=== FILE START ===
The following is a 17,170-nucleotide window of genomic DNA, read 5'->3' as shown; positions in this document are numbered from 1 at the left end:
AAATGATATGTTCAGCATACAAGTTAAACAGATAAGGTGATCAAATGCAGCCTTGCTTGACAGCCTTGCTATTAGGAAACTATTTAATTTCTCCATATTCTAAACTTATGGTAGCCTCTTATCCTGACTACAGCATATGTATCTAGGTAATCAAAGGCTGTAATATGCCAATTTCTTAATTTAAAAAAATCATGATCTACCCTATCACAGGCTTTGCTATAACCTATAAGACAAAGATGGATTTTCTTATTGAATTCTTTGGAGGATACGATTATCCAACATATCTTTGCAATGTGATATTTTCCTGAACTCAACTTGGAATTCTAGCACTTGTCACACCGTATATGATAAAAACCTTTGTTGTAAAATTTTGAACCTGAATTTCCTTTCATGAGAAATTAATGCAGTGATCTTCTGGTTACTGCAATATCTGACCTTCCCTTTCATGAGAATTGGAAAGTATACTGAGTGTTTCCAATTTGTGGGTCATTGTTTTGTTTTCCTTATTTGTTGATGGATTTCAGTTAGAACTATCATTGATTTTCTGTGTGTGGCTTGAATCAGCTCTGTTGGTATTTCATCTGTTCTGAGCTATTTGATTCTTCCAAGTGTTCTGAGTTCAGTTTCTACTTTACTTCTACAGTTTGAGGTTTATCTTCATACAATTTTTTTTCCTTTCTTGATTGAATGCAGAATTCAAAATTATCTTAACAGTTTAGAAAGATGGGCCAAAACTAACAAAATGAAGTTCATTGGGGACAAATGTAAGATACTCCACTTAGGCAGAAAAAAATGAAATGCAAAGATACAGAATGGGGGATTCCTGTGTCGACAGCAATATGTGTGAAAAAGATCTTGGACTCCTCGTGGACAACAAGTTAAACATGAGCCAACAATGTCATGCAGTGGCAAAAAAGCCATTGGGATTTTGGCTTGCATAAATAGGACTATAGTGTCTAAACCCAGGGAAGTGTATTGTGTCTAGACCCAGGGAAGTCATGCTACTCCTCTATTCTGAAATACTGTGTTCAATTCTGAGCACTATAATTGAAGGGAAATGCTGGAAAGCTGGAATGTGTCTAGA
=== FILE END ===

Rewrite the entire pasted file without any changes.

The following is a 17,170-nucleotide window of genomic DNA, read 5'->3' as shown; positions in this document are numbered from 1 at the left end:
AAATGATATGTTCAGCATACAAGTTAAACAGATAAGGTGATCAAATGCAGCCTTGCTTGACAGCCTTGCTATTAGGAAACTATTTAATTTCTCCATATTCTAAACTTATGGTAGCCTCTTATCCTGACTACAGCATATGTATCTAGGTAATCAAAGGCTGTAATATGCCAATTTCTTAATTTAAAAAAATCATGATCTACCCTATCACAGGCTTTGCTATAACCTATAAGACAAAGATGGATTTTCTTATTGAATTCTTTGGAGGATACGATTATCCAACATATCTTTGCAATGTGATATTTTCCTGAACTCAACTTGGAATTCTAGCACTTGTCACACCGTATATGATAAAAACCTTTGTTGTAAAATTTTGAACCTGAATTTCCTTTCATGAGAAATTAATGCAGTGATCTTCTGGTTACTGCAATATCTGACCTTCCCTTTCATGAGAATTGGAAAGTATACTGAGTGTTTCCAATTTGTGGGTCATTGTTTTGTTTTCCTTATTTGTTGATGGATTTCAGTTAGAACTATCATTGATTTTCTGTGTGTGGCTTGAATCAGCTCTGTTGGTATTTCATCTGTTCTGAGCTATTTGATTCTTCCAAGTGTTCTGAGTTCAGTTTCTACTTTACTTCTACAGTTTGAGGTTTATCTTCATACAATTTTTTTTCCTTTCTTGATTGAATGCAGAATTCAAAATTATCTTAACAGTTTAGAAAGATGGGCCAAAACTAACAAAATGAAGTTCATTGGGGACAAATGTAAGATACTCCACTTAGGCAGAAAAAAATGAAATGCAAAGATACAGAATGGGGGATTCCTGTGTCGACAGCAATATGTGTGAAAAAGATCTTGGACTCCTCGTGGACAACAAGTTAAACATGAGCCAACAATGTCATGCAGTGGCAAAAAAGCCATTGGGATTTTGGCTTGCATAAATAGGACTATAGTGTCTAAACCCAGGGAAGTGTATTGTGTCTAGACCCAGGGAAGTCATGCTACTCCTCTATTCTGAAATACTGTGTTCAATTCTGAGCACTATAATTGAAGGGAAATGCTGGAAAGCTGGAATGTGTCTAGA